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Anxiety disorders are among the most prevalent and disabling neuropsychiatric syndromes in patients with Parkinson's disease (PD), but no randomized controlled treatment trials of anxiety have been published to date.
The aim of this study was to assess the effectiveness of cognitive behavioral therapy (CBT) in the treatment of anxiety in patients with PD.
Forty-eight patients with PD with anxiety were randomized 1:1 between CBT and clinical monitoring only (CMO). The CBT program was developed to specifically address anxiety symptoms in PD and consisted of 10 weekly sessions. Assessments were conducted by blinded assessors at baseline, at the end of the intervention, after 3 months, and after 6 months (CBT group only). Main outcome measures were the Hamilton Anxiety Rating Scale (HARS) and the Parkinson Anxiety Scale (PAS).
Both the CBT and CMO groups showed clinically relevant improvement. Although there was no between-group difference in outcome on the Hamilton Anxiety Rating Scale (6.7-point reduction in the CBT group versus 3.9-point reduction in the CMO group; P = 0.15), there was both a statistically significant and a clinically relevant between-group difference on the total PAS in favor of CBT (9.9-point reduction in the CBT group versus 5.2-point reduction in the CMO group; P = 0.012), which was due to improvement on the PAS subscales for episodic (situational) anxiety and avoidance behavior. This greater improvement was maintained at 3- and 6-month follow-ups.
CBT is an effective treatment for anxiety in patients with PD and reduces situational and social anxiety, as well as avoidance behavior. © 2021 The Authors. Movement Disorders published by Wiley Periodicals LLC on behalf of International Parkinson and Movement Disorder Society.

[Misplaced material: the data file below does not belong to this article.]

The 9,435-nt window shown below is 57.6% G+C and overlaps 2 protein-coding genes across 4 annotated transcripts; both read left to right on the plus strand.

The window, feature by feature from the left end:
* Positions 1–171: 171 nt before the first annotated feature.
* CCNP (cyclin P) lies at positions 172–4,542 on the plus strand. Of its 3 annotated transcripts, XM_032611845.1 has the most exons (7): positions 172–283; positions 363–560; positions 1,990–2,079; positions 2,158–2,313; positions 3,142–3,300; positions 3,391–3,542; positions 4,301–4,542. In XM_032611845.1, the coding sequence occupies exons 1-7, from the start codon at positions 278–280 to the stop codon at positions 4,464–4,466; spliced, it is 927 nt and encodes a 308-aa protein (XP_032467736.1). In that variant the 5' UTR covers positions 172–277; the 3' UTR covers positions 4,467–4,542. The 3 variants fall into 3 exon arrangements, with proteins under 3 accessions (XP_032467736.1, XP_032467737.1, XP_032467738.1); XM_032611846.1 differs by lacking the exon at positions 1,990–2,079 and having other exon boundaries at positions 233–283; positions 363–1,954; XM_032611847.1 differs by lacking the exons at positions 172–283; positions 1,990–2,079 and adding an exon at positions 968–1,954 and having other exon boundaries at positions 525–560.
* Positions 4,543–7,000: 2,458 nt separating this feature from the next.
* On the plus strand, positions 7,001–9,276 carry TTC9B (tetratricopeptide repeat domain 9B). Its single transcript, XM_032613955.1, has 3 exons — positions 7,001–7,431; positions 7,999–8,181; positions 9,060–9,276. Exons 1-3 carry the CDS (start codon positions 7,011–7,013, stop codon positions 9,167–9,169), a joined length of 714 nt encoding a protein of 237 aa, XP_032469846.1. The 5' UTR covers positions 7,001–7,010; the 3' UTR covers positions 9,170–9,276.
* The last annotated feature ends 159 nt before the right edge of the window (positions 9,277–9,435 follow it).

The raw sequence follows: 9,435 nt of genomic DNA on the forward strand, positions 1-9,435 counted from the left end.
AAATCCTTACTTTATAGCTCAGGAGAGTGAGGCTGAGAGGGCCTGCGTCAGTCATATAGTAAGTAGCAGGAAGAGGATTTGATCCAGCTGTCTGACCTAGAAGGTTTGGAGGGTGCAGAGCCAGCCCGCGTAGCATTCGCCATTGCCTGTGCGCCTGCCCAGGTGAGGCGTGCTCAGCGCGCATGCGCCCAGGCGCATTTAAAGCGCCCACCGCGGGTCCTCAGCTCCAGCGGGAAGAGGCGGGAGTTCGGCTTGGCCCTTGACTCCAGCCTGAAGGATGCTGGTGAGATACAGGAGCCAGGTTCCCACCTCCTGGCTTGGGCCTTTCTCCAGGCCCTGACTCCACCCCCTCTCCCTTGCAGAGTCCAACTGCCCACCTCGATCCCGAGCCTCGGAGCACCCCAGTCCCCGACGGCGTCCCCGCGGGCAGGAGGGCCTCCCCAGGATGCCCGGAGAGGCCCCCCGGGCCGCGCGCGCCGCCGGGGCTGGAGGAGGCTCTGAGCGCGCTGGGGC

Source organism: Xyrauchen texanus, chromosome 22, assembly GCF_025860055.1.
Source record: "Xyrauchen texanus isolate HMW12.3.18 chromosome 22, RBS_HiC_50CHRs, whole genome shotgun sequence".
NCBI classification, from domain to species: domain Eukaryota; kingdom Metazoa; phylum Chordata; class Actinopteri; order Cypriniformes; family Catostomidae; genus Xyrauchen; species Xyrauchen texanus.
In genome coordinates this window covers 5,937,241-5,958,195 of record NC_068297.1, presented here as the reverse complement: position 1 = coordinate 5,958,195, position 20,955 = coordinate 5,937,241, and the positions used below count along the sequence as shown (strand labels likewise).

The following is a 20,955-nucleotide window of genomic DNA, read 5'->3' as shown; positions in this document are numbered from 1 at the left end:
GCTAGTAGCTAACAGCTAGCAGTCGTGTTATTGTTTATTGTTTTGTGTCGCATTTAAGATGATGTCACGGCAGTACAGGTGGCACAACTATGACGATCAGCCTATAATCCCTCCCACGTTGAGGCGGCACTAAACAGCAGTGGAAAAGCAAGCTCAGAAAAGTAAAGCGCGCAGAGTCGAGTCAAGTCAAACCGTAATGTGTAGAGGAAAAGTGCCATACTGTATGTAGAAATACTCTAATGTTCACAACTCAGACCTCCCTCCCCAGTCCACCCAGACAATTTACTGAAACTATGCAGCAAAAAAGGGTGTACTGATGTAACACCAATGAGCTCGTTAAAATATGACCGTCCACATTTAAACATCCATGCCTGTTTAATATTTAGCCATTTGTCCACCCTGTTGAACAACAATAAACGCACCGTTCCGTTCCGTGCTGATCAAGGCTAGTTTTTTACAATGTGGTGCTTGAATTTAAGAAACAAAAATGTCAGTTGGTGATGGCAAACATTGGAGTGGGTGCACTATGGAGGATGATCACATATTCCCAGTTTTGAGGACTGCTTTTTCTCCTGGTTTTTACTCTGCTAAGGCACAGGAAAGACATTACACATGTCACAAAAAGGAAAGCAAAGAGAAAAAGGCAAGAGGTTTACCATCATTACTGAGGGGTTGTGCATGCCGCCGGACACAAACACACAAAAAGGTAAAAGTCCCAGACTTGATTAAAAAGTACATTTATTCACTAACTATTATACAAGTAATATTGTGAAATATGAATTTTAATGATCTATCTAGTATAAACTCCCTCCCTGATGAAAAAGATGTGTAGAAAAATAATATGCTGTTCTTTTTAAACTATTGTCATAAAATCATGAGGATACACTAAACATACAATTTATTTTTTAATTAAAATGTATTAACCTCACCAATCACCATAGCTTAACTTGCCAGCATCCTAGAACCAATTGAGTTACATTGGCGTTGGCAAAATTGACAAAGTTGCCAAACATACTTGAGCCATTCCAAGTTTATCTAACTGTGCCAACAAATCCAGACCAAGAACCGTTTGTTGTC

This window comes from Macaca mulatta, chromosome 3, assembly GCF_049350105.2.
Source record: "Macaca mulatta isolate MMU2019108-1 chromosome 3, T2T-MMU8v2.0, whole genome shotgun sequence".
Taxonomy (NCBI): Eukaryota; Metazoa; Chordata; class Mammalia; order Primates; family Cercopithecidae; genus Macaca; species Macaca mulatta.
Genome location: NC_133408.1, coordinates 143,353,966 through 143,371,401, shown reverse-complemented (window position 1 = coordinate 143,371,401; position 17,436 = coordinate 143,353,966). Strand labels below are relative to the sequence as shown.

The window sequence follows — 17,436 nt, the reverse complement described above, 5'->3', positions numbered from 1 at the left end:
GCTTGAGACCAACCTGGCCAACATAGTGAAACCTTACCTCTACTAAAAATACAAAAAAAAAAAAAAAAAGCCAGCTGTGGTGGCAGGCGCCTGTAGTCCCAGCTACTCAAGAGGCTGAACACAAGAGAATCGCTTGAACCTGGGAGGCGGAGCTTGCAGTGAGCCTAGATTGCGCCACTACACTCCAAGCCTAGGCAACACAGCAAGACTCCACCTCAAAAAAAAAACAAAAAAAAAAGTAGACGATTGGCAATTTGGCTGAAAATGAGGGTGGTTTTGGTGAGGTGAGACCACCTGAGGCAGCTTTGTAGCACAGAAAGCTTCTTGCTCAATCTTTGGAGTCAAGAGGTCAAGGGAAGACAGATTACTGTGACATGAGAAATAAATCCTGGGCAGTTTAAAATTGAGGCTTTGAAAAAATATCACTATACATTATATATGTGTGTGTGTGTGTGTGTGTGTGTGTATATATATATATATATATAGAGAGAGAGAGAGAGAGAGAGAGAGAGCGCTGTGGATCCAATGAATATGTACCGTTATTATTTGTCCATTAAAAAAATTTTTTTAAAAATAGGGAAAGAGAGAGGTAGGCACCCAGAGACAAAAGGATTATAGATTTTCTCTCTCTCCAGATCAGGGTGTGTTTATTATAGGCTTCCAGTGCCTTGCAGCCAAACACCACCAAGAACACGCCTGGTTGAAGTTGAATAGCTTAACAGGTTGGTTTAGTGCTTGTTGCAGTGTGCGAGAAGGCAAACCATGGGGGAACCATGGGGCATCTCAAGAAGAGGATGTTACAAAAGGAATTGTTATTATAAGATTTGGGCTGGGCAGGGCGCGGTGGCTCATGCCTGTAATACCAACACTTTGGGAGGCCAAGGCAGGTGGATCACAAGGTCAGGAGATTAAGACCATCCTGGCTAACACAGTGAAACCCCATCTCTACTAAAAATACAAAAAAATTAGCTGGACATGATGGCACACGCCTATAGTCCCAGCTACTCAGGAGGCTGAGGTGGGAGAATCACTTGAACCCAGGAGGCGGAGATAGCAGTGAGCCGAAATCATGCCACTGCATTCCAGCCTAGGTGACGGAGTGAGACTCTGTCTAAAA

Cognitive Behavioral Therapy for Anxiety in Parkinson's Disease: A Randomized Controlled TrialMov. Disord. 2021 Nov 01;36(11)2539-2548, AJH Moonen, AEP Mulders, L Defebvre, A Duits, B Flinois, S Köhler, ML Kuijf, AC Leterme, D Servant, M de Vugt, K Dujardin, AFG Leentjens
From MEDLINE®/PubMed®, a database of the U.S. National Library of Medicine.
Clemastine and Remyelination
Although Parkinson’s disease (PD) is primarily known as a movement disorder, it is accompanied by many nonmotor symptoms, including neuropsychiatric symptoms like anxiety. The neurodegenerative process underlying PD is an important etiological factor; however, these symptoms can partially be explained as a psychological reaction to the development of disabling motor and nonmotor symptoms. The progressive nature of the disease—and often unpredictable fluctuations in motor function—can give rise to worries, anxiety, and even panic attacks. The impact of PD on mental wellbeing was recognized in the first description of PD, “An essay on the shaking palsy”: James Parkinson described PD as a “highly afflictive disease that is considered by the unhappy sufferer as an evil, from the domination of which he had no prospect of escape.”1
About one-third of PD patients develops an anxiety disorder,2 with a strong negative impact on quality of life.3 Unfortunately, evidence-based treatment options are limited. To date, there are no randomized controlled trials (RCTs) studying the effectiveness of pharmacotherapy for anxiety in PD. Moreover, commonly used medications like antidepressants can cause adverse effects,4-6 and adding extra medications can decrease overall treatment adherence in PD patients.7 Therefore, nonpharmacological interventions like psychotherapy became increasingly popular over the past years.
Moonen and colleagues are the first to compare the effects of a cognitive behavioral therapy (CBT) program with clinical monitoring only in 48 PD patients suffering from clinically relevant anxiety in a multicenter RCT. The authors tailored the CBT program to the specific needs of PD patients, informed by previous focus groups with patients and their caregivers.8 The between-group difference on their primary outcome measure, the Hamilton Anxiety Rating Scale, failed to reach statistical significance. However, the CBT group did show a larger decrease in anxiety as measured with the Parkinson Anxiety Scale, which is likely a better outcome measure for PD patients as it is designed to be insensitive to the comorbid nonmotor symptoms of PD. CBT mainly reduced episodic anxiety, avoidance behavior, and social anxiety. This RCT therefore demonstrates that CBT is an effective treatment, potentially giving James Parkinson’s unhappy sufferers the tools to stop PD-related anxiety from dominating their lives.